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Inside Interesting Integrals


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Table of Contents

Preface.- 1. Introduction.- 1.1 The Riemann Integral.- 1.2 An Example of Riemann Integration.- 1.3 The Lebesgue Integral.- 1.4 'Interesting' and 'Inside'.- 1.5 An Example of a Trick.- 1.6 Singularities.- 1.7 Dalzell's Integral.- 1.8 Where Integrals Come From.- 1.9 Last Words.- 1.10 Challenge Problems.- 2. 'Easy' Integrals.- 2.1 Six 'Easy' Warm-ups.- 2.2 A New Trick.- 2.3 Two Old Tricks, Plus a New One.- 2.4 Another Old Trick: Euler's Log-Sine Integral.- 2.5 Challenge Problems.- 3. Feynman's Favorite Trick.- 3.1 Leibniz's Formula.- 3.2 Dirichlet's Amazing Integral.- 3.3 Frullani's Integral.- 3.4 The Flip-Side of Feynman's Trick.- 3.5 Combining Two Tricks.- 3.6 Uhler's Integral and Symbolic Integration.- 3.7 The Probability Integral Revisited.- 3.8 Dini's Integral.- 3.9 Feynman's Favorite Trick Solves a Physics Equation .- 3.10 Challenge Problems.- 4. Gamma and Beta Function Integrals.- 4.1 Euler's Gamma Function.- 4.2 Wallis' Integral and the Beta Function.- 4.3 Double Integration Reversal.- 4.4 The Gamma Function Meets Physics.- 4.5 Challenge Problems.- 5. Using Power Series to Evaluate Integrals.- 5.1 Catalan's Constant.- 5.2 Power Series for the Log Function.- 5.3 Zeta Function Integrals.- 5.4 Euler's Constant and Related Integrals.- 5.5 Challenge Problems.- 6. Seven Not-So-Easy Integrals.- 6.1 Bernoulli's Integral .- 6.2 Ahmed's Integral.- 6.3 Coxeter's Integral.- 6.4 The Hardy-Schuster Optical Integral.- 6.5 The Watson/van Peype Triple Integrals.- 6.6 Elliptic Integrals in a Physical Problem.- 6.7 Challenge Problems.- 7. Using (-1) to Evaluate Integrals.- 7.1 Euler's Formula.- 7.2 The Fresnel Integrals.- 7.3 (3) and More Log-Sine Integrals .- 7.4 (2), At Last!.- 7.5 The Probability Integral Again.- 7.6 Beyond Dirichlet's Integral.- 7.7 Dirichlet Meets the Gamma Function.- 7.8 Fourier Transforms and Energy Integrals.- 7.9 'Weird' Integrals from Radio Engineering.- 7.10 Causality and Hilbert Transform Integrals.- 7.11 Challenge Problems.- 8. Contour Integration.- 8.1 Prelude.- 8.2 Line Integrals.- 8.3 Functions of a Complex Variable.- 8.4 The Cauchy-Riemann Equations and Analytic Functions.- 8.5 Green's Integral Theorem.- 8.6 Cauchy's First Integral Theorem.- 8.7 Cauchy's Second Integral Theorem.- 8.8 Singularities and the Residue Theorem.- 8.9 Integrals with Multi-valued Integrands.- 8.10 Challenge Problems.- 9. Epilogue.- 9.1 Riemann, Prime Numbers, and the Zeta Function.- 9.2 Deriving the Functional Equation for (s).- 9.3 Challenge Questions.- Solutions to the Challenge Problems.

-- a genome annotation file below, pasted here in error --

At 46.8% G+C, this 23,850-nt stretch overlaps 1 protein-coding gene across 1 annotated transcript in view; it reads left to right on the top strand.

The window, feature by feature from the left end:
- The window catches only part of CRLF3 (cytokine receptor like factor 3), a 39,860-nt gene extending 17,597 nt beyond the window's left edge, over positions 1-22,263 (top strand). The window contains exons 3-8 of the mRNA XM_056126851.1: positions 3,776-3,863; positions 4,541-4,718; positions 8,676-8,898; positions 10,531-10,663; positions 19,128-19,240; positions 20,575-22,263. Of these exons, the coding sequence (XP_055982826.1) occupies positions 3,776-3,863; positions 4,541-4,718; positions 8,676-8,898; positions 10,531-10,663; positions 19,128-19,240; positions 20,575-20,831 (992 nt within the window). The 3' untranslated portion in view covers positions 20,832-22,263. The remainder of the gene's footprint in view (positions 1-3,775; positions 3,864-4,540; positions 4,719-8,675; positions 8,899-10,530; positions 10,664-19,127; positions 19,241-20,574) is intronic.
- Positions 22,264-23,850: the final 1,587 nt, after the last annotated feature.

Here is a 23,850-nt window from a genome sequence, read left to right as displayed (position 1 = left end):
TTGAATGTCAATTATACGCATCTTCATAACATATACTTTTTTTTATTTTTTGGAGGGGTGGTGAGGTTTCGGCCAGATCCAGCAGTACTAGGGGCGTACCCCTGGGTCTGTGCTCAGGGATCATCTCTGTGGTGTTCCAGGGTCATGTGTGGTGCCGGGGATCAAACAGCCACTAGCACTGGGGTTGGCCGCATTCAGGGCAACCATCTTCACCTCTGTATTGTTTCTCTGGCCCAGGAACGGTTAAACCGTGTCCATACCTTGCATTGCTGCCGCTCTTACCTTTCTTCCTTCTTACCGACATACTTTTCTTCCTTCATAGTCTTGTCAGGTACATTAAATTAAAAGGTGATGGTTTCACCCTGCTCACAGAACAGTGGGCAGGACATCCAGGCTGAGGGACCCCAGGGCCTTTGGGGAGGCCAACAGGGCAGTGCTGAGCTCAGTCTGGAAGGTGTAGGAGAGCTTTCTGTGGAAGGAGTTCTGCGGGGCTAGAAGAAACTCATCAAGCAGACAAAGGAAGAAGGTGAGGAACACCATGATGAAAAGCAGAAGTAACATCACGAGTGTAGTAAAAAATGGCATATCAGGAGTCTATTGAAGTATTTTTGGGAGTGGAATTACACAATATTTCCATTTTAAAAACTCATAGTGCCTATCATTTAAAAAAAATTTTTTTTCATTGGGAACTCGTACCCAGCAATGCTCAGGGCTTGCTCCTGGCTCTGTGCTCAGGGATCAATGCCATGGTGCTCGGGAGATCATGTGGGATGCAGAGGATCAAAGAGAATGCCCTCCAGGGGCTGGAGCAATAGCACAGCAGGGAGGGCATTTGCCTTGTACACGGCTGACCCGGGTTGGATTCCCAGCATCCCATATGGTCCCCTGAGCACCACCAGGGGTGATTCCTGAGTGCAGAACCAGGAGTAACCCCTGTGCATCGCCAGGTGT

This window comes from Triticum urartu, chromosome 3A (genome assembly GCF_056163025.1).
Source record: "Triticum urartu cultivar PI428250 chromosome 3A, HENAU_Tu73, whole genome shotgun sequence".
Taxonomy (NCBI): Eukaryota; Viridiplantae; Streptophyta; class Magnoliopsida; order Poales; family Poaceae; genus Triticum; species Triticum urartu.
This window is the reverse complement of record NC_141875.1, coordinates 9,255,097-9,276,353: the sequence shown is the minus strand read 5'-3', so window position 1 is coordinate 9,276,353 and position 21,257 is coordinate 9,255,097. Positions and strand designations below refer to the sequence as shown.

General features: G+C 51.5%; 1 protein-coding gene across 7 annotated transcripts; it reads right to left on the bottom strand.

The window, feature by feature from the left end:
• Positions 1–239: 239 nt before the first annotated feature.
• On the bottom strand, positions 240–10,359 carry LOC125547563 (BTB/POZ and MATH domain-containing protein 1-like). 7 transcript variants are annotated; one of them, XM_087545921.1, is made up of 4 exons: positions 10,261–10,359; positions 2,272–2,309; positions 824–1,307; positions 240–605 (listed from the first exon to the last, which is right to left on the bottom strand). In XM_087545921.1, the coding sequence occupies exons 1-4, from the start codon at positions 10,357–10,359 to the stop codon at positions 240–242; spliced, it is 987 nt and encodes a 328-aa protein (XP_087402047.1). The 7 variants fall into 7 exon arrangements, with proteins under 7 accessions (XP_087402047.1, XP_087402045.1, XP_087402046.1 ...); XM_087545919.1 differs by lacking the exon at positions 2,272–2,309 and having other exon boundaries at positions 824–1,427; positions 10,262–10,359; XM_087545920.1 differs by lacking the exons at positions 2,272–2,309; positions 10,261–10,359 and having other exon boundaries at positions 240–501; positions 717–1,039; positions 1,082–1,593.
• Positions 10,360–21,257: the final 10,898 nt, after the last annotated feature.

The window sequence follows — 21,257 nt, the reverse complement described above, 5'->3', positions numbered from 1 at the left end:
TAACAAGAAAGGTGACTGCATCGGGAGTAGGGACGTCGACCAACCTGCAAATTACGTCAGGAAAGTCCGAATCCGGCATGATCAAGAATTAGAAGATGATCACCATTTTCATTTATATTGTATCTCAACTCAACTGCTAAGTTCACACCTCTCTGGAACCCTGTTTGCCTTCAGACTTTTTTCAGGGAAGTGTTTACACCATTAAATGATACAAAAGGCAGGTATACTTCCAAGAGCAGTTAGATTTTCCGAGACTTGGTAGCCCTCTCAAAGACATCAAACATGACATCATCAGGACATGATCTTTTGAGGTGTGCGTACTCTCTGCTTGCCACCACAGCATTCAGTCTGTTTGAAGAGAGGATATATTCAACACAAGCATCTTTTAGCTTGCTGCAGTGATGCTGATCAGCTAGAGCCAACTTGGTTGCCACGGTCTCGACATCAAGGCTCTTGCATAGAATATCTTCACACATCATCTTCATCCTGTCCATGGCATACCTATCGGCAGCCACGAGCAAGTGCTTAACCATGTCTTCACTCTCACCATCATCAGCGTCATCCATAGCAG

About the Author

Paul Nahin was born in California, and did all of his schooling there (Brea-Olinda High 1958, Stanford BS 1962, Caltech MS 1963 and - as a Howard Hughes Staff Doctoral Fellow - UC/Irvine PhD 1972, with all degrees in electrical engineering). He has taught at Harvey Mudd College, the Naval Postgraduate School and the Universities of New Hampshire (where he is now emeritus professor of electrical engineering) and Virginia.Prof. Nahin has published a couple of dozen short science fiction stories in ANALOG, OMNI and TWILIGHT ZONE magazines, and has written 14 books on mathematics and physics. He has given invited talks on mathematics at Bowdoin College, the Claremont Graduate School, the University of Tennessee and Caltech, has appeared on National Public Radio's "Science Friday" show (discussing time travel) as well as on New Hampshire Public Radio's "The Front Porch" show (discussing imaginary numbers) and advised Boston's WGBH Public Television's "Nova" program on the script for their time travel episode. He gave the invited Sampson Lectures for 2011 in Mathematics at Bates College (Lewiston, Maine).


"The main purpose of the author is not to calculate specific integrals and obtain specific answers, but to present several tricks and methods which are used to obtain those answers. ... The book is published in the series Undergraduate Lecture Notes in Physics and it will probably be physicists and students of physics who will be the majority of its readers. ... mathematicians also may find many interesting things there." (Krzysztof Ciesielski, Mathematical Reviews, July, 2015)

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